• documents emanating from a court or a court official;
  • administrative documents;
  • notarial acts;
  • official certificates placed on private documents;
  • diplomatic and consular documents.

Furthermore, the exemption applies only to documents establishing one or more of the facts as listed below:
  • birth
  • death
  • a person being alive
  • name
  • marriage, capacity to marry and marital status
  • divorce, legal separation or marriage annulment
  • registered partnership, capacity to enter into a registered partnership and registered partnership status
  • dissolution of a registered partnership, legal separation or annulment of a registered ​partnership
  • parenthood or adoption
  • domicile and/or residence
  • nationality
  • absence of a criminal record
  • standing as candidates or voting in elections to the European Parliament or in municipal elections in another Member State.

Those in bold indicate that they are also available in a multilingual standard form. However, it is important to note that not all standard forms are issued in all Member States. Multilingual standard forms may only be used in another Member State and must be presented together with the public document to which it is attached.

Where a Member State allows the presentation of a certified copy of a public document instead of the original, the authorities of that Member State must accept a certified copy made in the Member State where the public document was issued.

More information on the regulation and the multilingual standard forms may be obtained from the Public Registry which falls under the remit of Identity Malta Agency (IMA).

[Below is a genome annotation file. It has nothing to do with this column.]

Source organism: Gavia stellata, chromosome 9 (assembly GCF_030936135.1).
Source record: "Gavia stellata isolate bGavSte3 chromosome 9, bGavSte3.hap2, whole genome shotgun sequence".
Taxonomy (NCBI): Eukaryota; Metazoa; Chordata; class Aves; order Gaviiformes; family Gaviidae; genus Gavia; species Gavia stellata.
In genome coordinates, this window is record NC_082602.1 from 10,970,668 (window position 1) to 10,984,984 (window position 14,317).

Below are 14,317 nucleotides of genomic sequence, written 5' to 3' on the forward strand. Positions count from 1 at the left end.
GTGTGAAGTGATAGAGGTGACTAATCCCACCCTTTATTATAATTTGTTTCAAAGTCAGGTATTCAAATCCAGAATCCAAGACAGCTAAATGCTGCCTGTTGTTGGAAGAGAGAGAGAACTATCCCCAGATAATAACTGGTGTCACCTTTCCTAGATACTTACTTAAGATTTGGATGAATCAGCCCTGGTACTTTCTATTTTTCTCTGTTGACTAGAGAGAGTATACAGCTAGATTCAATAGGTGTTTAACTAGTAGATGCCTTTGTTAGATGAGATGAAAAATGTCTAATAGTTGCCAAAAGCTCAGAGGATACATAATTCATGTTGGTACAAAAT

Legalisation of Signatures on Public Documents

Official public documents that require legalisation must always contain an original signature of a person based in Malta and registered with MFET. Documents will be legalised once the signature has been matched with the original signature available at the Ministry’s database.

Once the authenticity of the signature has been ascertained, the document will be legalised through the affixation of either an Apostille certificate or a Legalisation certificate.

Documents destined for countries that have not signed The Hague Convention on the recognition of Apostille certificates will require a Legalisation certificate from the Ministry.

Subsequently, this would have to be counter-legalised by a representative of the country where the document is intended for presentation. It is to be noted that counter-legalisations are done at various embassies and consulates in Malta. In the absence of a diplomatic representation in Malta, documents need to be sent by the client to the Embassy accredited to Malta abroad.

Clients living abroad who need their Maltese documents apostilled/legalised are to contact the Legalisation Unit.

Clients who wish to check whether the signature of a professional or a translator is registered with the Ministry for legalisation/apostille purpose may click here and enter the name and surname of this professional or translator.

In accordance with the General Data Protection Regulation (EU) 2016/679 (GDPR) and the Data Protection Act (Cap. 586), details of signatories registered with the Ministry cannot be divulged to the public, as the purpose of the registration is to compare signatures before the legalising of documents, and therefore, this search function will only confirm or otherwise whether the signatory is registered with the Ministry. In conformity with Article 25 of the GDPR, the Ministry has implemented appropriate measures to ensure that the database of signatories at its end, is not accessible to the public without the intervention of the individual.

Registering a Signature with MFET

Professionals or any other designated persons who wish to have their signature registered with the Ministry, should fill in the Specimen Signature Form which may be downloaded by clicking here.